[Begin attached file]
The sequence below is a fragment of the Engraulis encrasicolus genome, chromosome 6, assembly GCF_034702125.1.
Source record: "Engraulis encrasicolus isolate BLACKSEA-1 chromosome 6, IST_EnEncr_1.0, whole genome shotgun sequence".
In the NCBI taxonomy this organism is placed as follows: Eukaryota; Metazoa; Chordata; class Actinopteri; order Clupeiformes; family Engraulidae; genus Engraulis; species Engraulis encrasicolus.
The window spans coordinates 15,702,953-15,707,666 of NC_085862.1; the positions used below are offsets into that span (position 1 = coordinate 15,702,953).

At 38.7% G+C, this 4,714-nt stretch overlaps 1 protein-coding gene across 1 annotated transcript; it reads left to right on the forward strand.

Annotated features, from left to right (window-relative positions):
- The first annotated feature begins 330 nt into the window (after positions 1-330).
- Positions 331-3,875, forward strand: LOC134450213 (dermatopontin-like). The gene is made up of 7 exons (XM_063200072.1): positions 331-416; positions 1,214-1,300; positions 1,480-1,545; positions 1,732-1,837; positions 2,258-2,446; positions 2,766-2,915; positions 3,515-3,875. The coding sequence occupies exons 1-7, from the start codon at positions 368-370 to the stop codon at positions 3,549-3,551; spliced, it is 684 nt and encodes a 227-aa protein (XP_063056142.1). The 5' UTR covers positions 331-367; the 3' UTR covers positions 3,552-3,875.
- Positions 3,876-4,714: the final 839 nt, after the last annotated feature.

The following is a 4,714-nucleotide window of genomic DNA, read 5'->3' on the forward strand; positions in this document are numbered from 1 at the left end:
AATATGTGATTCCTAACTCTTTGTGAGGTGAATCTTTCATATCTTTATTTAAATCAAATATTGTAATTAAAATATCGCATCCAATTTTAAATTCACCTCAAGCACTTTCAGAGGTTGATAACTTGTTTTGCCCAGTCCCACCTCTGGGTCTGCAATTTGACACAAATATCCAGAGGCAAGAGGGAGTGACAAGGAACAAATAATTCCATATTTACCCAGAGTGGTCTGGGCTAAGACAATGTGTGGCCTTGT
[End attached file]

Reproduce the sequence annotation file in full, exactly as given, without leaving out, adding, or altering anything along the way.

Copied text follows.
The sequence below is a fragment of the Engraulis encrasicolus genome, chromosome 6, assembly GCF_034702125.1.
Source record: "Engraulis encrasicolus isolate BLACKSEA-1 chromosome 6, IST_EnEncr_1.0, whole genome shotgun sequence".
In the NCBI taxonomy this organism is placed as follows: Eukaryota; Metazoa; Chordata; class Actinopteri; order Clupeiformes; family Engraulidae; genus Engraulis; species Engraulis encrasicolus.
The window spans coordinates 15,702,953-15,707,666 of NC_085862.1; the positions used below are offsets into that span (position 1 = coordinate 15,702,953).

At 38.7% G+C, this 4,714-nt stretch overlaps 1 protein-coding gene across 1 annotated transcript; it reads left to right on the forward strand.

Annotated features, from left to right (window-relative positions):
- The first annotated feature begins 330 nt into the window (after positions 1-330).
- Positions 331-3,875, forward strand: LOC134450213 (dermatopontin-like). The gene is made up of 7 exons (XM_063200072.1): positions 331-416; positions 1,214-1,300; positions 1,480-1,545; positions 1,732-1,837; positions 2,258-2,446; positions 2,766-2,915; positions 3,515-3,875. The coding sequence occupies exons 1-7, from the start codon at positions 368-370 to the stop codon at positions 3,549-3,551; spliced, it is 684 nt and encodes a 227-aa protein (XP_063056142.1). The 5' UTR covers positions 331-367; the 3' UTR covers positions 3,552-3,875.
- Positions 3,876-4,714: the final 839 nt, after the last annotated feature.

The following is a 4,714-nucleotide window of genomic DNA, read 5'->3' on the forward strand; positions in this document are numbered from 1 at the left end:
AATATGTGATTCCTAACTCTTTGTGAGGTGAATCTTTCATATCTTTATTTAAATCAAATATTGTAATTAAAATATCGCATCCAATTTTAAATTCACCTCAAGCACTTTCAGAGGTTGATAACTTGTTTTGCCCAGTCCCACCTCTGGGTCTGCAATTTGACACAAATATCCAGAGGCAAGAGGGAGTGACAAGGAACAAATAATTCCATATTTACCCAGAGTGGTCTGGGCTAAGACAATGTGTGGCCTTGT